I recognize that we don’t just have a relationship with nature, but we’re a part of it. So we must give back to nature. That’s something we as humans understood in the past, and then we got away from it, especially during the industrial revolution. 

Photo from Breathe. Exhibition Curated by Juana Williams.

Photo from Breathe. Exhibition Curated by Juana Williams.

I’ve curated a few exhibitions that speak to the point of how we’ve lost that connection, and we’re misunderstanding the ways that we should be interacting with nature. [Breathe and Human|Nature] We’re much more focused on technology and convenience than we are on nature. So yeah, that’s something that I’m passionate about.

Sonimar: What were some of the inspirations that led to the theme for this exhibition?

Juana: I think I started thinking about these ideas before talking to Andrew and before I even knew it would necessarily become anything. Around 2019, I felt like a lot was going on. At least during my adulthood, there hadn’t been as many political times similar to that year. It felt like the country was divided into many different topics, and both sides were very passionate about what they believed in. That just made me take a look at how other people think. Their upbringing, if they grew up in another country, the type of family they came from, their religion, all those things that sort of guide who we become as adults and how we choose to live our lives throughout adulthood. 

I was thinking about that, then thinking about the pandemic, and like how life felt crazy. The last couple of years, life has just felt sort of crazy to me. I think more than any other year of my adulthood, and that got me thinking about time capsules in a sense. What would be significant enough to go into it if we created a time capsule in 2019 or 2020? And then I thought: “I will have a specific idea of what will go into it, but others might have a different opinion, and it might be completely the opposite as mine.” 

Then you have to factor in what people’s experiences are. I always tell people with curation that if you can come into an exhibition as open-minded as possible, you’ll have a much better experience. On the other hand, I let the artists know that just as they bring what they can into their artwork based on their own life, the audience will also bring their own experiences into pieces, and their understanding of the work might be completely different. 

I was thinking about those two concepts, the time capsule and how we view and experience artwork, instead of how it’s created and artists’ intention. I called it Historic Futures because I wanted to think about what’s happening now that will be important in the future. Whether that means in a physical sense, like creating this time capsule, or in a cultural and social-political way, like what’s happening now, that might shift our country’s trajectory or our world. For example, I think of how different countries deal with the pandemic and how it’s making significant changes. Leaders are creating laws, cultures are changing, and that’s happened throughout time.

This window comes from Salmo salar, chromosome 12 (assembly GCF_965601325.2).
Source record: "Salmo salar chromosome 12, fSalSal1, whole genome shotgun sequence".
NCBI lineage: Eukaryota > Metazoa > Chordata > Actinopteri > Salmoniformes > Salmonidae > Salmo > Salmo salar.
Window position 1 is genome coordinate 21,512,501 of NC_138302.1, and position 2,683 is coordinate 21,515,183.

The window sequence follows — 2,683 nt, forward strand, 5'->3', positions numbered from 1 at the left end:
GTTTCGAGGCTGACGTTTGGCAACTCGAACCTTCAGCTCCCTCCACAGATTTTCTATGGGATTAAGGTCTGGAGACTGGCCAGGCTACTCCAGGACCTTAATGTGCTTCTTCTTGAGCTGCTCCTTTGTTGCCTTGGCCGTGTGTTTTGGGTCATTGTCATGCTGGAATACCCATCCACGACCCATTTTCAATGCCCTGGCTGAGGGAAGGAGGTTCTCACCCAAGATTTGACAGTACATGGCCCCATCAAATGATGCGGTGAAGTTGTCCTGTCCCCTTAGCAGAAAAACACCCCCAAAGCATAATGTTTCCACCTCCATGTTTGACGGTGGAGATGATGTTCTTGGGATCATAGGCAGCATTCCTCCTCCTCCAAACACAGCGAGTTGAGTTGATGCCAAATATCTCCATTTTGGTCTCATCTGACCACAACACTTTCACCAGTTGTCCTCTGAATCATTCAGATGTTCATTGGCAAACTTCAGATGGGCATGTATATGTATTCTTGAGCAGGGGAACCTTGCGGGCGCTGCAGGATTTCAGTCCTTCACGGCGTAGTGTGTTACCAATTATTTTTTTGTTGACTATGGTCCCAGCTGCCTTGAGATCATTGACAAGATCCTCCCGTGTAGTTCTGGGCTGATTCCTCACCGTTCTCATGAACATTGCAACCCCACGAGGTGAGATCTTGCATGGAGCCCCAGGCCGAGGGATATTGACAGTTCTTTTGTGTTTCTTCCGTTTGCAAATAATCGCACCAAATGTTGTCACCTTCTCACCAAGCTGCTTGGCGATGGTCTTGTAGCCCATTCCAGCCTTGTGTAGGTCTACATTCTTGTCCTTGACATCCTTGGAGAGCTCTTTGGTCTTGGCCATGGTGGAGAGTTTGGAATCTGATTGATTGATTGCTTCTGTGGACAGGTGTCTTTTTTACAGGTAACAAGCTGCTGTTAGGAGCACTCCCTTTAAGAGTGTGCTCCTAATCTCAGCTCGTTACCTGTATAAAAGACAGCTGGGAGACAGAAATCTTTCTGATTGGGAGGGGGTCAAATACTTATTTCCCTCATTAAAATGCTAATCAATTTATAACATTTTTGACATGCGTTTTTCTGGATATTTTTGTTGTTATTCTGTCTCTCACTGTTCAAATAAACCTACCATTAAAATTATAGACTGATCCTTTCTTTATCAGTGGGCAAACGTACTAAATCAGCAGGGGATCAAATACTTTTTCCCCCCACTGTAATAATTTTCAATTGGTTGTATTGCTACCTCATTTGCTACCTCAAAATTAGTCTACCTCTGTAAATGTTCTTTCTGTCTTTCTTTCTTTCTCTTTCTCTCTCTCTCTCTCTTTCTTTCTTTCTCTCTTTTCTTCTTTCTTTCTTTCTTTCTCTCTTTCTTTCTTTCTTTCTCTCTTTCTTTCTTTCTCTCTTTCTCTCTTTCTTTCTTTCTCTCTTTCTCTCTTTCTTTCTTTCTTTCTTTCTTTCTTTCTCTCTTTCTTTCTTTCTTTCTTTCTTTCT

I wrote in the exhibition description that when you think about the future, you have to also think about the past. You have to think about where we came from and what’s already happened because you don’t want to repeat the negative aspects, and you want to learn from them and find ways to move forward and figure out the information we should take with us into the future. 

When I talked to Andrew, we spoke about this idea of flexibility and the importance of understanding that we’re a global society. That we can’t think everyone should practice the same religion or have the same political opinions. Most topics are very complicated and very subjective. So this exhibition is like an encouragement to be open-minded and try to understand people who are different from you. 

Overall, I hope that people come into the exhibition with an open mind and take in the art as best as possible.

Sonimar: How did you choose the artists?

Juana: I choose artists who I think have great work. Especially when you have a shorter deadline, it is always beneficial to work with artists you’ve worked with before. So some of them I know personally, and some it’s the first time working with them. Of course, that wasn’t the only criteria; their work needed to fit into the exhibition’s theme. 

When I first started planning the exhibit, I wrote out the text and figured out the theme, and then I started thinking about specific topics. While considering our history and the future, I think it’s easiest to have a bullet point list of issues you want to address. The process was similar to having a conversation with a friend and asking, “what do you think the future would look like? Or what is happening right now that you think will be important in the future?”